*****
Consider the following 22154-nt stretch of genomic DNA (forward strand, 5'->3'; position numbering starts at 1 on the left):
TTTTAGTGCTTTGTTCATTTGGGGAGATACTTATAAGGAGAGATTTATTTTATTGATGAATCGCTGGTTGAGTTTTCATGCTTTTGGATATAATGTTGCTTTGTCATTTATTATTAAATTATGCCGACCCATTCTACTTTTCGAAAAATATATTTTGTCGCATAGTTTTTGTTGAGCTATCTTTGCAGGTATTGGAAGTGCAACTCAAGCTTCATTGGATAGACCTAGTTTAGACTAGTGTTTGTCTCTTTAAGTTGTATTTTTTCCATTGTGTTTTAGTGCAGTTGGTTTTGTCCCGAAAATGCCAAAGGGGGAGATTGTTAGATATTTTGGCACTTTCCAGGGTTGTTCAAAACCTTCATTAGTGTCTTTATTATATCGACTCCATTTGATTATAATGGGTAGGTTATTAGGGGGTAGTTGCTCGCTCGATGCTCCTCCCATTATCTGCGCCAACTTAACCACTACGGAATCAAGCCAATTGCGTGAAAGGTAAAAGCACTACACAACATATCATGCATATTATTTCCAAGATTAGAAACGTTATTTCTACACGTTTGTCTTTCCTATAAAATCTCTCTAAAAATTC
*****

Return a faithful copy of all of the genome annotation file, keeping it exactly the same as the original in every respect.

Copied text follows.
Consider the following 22154-nt stretch of genomic DNA (forward strand, 5'->3'; position numbering starts at 1 on the left):
TTTTAGTGCTTTGTTCATTTGGGGAGATACTTATAAGGAGAGATTTATTTTATTGATGAATCGCTGGTTGAGTTTTCATGCTTTTGGATATAATGTTGCTTTGTCATTTATTATTAAATTATGCCGACCCATTCTACTTTTCGAAAAATATATTTTGTCGCATAGTTTTTGTTGAGCTATCTTTGCAGGTATTGGAAGTGCAACTCAAGCTTCATTGGATAGACCTAGTTTAGACTAGTGTTTGTCTCTTTAAGTTGTATTTTTTCCATTGTGTTTTAGTGCAGTTGGTTTTGTCCCGAAAATGCCAAAGGGGGAGATTGTTAGATATTTTGGCACTTTCCAGGGTTGTTCAAAACCTTCATTAGTGTCTTTATTATATCGACTCCATTTGATTATAATGGGTAGGTTATTAGGGGGTAGTTGCTCGCTCGATGCTCCTCCCATTATCTGCGCCAACTTAACCACTACGGAATCAAGCCAATTGCGTGAAAGGTAAAAGCACTACACAACATATCATGCATATTATTTCCAAGATTAGAAACGTTATTTCTACACGTTTGTCTTTCCTATAAAATCTCTCTAAAAATTC